Beloved blonde lawyer debuts in Burlington

New England’s largest community theater company is going pink this spring.

Lyric Theatre Company will be performing “Legally Blonde: The Musical” April 9-12, putting on five shows on the main stage at the Flynn Center for Performing Arts. Lyric was founded in Burlington 1973, according to their website. Since then, they have attracted many UVM actors, singers and dancers.

Promotions and Special Events Director Wendy Mays said seven of the 40 cast members in “Legally Blonde” are UVM students. Lyric is completely volunteer-based, aside from the professional orchestra, junior Kyla Paul said.  “Everyone is a volunteer,” she said. “Crew, artistic team, cast, everyone.” 

Even the show’s director, Andrea Cronan, is a volunteer. Cronan said she has been involved with Lyric since 1995. Cronan said that her first Lyric show was “The Music Man.” “From there I became a die-hard Lyric member,” she said. Cronan said she wanted to put on “Legally Blonde” partly because the show has many roles for women, and not just frivolous ones.

Hannah Marshall, who plays the lead role of Elle Woods, said Elle isn’t ever just the “dumb blonde.” “She’s never the dumb blonde, even in the very beginning,” Marshall said. “She’s smart, smart enough to get into Harvard Law School, and she’s really strong and she finds herself throughout the show.”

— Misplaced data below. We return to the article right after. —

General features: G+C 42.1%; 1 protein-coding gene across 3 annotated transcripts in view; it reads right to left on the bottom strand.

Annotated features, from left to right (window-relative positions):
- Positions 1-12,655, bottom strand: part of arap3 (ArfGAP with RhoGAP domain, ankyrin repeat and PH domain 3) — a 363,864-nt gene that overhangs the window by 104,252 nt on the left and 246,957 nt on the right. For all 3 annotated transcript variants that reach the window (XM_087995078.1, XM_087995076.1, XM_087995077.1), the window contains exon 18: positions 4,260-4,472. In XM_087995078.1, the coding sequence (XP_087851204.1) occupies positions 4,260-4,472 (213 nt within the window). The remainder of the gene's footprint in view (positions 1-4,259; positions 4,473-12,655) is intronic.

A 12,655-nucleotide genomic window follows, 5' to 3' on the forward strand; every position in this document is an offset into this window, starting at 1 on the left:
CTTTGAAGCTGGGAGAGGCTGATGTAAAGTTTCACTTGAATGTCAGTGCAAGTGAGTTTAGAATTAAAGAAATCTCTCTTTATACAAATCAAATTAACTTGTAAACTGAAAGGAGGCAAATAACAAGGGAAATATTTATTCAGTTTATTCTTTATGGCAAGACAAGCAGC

“[Elle] is just somebody who wants to be taken seriously,” senior Emily Evans said. “She’s somebody who proves that she’s more than how she looks and I think a lot of people can relate to that,” she said. 

The show features many archetypes alongside the “dumb blonde.”  Junior Kaitie Bessette plays a stereotypical nerd in the show.   


“That’s what the show is about — putting a stereotype on someone and then working past it and realizing it doesn’t matter,” she said.


Cronan said she took some time off from Lyric because being in a production is a big time commitment, but now finds herself committing even more time as the director. “It’s hard because I do have a full-time job and a 16-year-old and a husband, but you love it, you know, and that’s what community theater is about,” she said.

Graduate student Sabrina Sydnor said it can be difficult to join a Lyric show because it is such a big time commitment, especially for a student. “Sometimes I’m reading journal articles in between scenes,” Sydnor said. “I just try to get my homework done whenever I can,” she said. 

Thanks to the hard work, Cronan said the only thing missing is an audience.